Throwback Thursday: June 18

Every Thursday, we will use an event that occurred on this date to discuss an important moment in international history. This week: The Battle of Waterloo (1815)

Attack on Plancenoit during Battle of Waterloo (Wikimedia Commons/Adolf Northern)

Attack on Plancenoit during Battle of Waterloo (Wikimedia Commons/Adolf Northern)

When Napoleon returned from exile to Paris in March of 1815, European powers including Britain, Russia, Austria, and Prussia organized the Seventh Coalition against his attempt to reassert French military power. The momentous Battle of Waterloo soon followed, which marked the devastating and dramatic conclusion to the Napoleonic Wars.

In an effort to capture Brussels, Napoleon invaded Belgium and clashed with the Seventh Coalition near the village of Waterloo on June 18, 1815. The Duke of Wellington commanded the Anglo-allied forces, while Gebhard von Blücher led the Prussian armies. Wellington’s troops resisted Napoleon’s offensive, allowing the Prussian forces to mount a counteroffensive on Napoleon’s flank. The single-day battle resulted in over 50,000 casualties and a major loss for Napoleon’s military ambitions. When Napoleon retreated to Paris, he encountered massive resistance and abdicated in favor of his son, Napoleon II. The Seventh Coalition soon overran France and forced Napoleon into exile at St. Helena, where he lived until his death in 1821. The Battle of Waterloo, which facilitated Napoleon’s final imprisonment and the restoration of King Louis XVIII, contributed to the demise of the First French Empire.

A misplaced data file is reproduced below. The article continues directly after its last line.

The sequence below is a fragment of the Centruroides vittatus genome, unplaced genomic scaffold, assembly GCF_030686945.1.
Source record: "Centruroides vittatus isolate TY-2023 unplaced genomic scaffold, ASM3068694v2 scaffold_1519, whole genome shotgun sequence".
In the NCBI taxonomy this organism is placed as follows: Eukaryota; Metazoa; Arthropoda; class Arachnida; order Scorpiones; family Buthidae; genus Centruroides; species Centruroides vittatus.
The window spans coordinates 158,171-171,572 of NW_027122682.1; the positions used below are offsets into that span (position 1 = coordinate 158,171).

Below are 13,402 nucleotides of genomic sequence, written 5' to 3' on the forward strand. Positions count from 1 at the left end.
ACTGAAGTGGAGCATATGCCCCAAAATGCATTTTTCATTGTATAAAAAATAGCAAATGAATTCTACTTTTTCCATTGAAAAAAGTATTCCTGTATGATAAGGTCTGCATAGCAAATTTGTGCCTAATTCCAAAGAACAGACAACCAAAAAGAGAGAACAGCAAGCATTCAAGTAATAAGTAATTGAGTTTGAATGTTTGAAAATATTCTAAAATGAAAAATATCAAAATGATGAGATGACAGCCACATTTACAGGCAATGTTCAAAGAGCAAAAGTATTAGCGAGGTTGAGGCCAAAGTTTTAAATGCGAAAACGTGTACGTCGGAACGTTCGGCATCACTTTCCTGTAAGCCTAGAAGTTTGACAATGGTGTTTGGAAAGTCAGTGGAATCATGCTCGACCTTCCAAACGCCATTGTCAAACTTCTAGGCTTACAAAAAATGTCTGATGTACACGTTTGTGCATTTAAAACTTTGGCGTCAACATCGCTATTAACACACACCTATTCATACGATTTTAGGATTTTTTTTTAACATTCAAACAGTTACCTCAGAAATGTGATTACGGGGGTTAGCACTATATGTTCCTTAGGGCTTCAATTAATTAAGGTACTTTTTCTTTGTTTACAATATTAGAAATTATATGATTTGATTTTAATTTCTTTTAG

Some historians suggest that the battle ranks among the most formative historical events of the nineteenth century. Although Waterloo clearly marked the end of Napoleon’s capacity to wage war, the decline of the First French Empire began long before the cannon fire erupted in Belgium. Before the battle, the Congress of Vienna (1815) and the First Treaty of Paris (1814) signaled a looming restoration of the Bourbon monarchy and controls over French military power. However, Waterloo clearly illustrated the conclusion of the Napoleonic Wars and ushered an era of peace in Europe that endured until the outbreak of the World War I in 1914. Although attitudes toward the legacy of Waterloo remain mixed throughout Europe, few observers doubt that the event played an important role in charting the course of European and world history. Today, the term “Waterloo” endures in popular culture as an expression for total and final defeat.

June 18, 2015 marks the 200th anniversary of the Battle of Waterloo.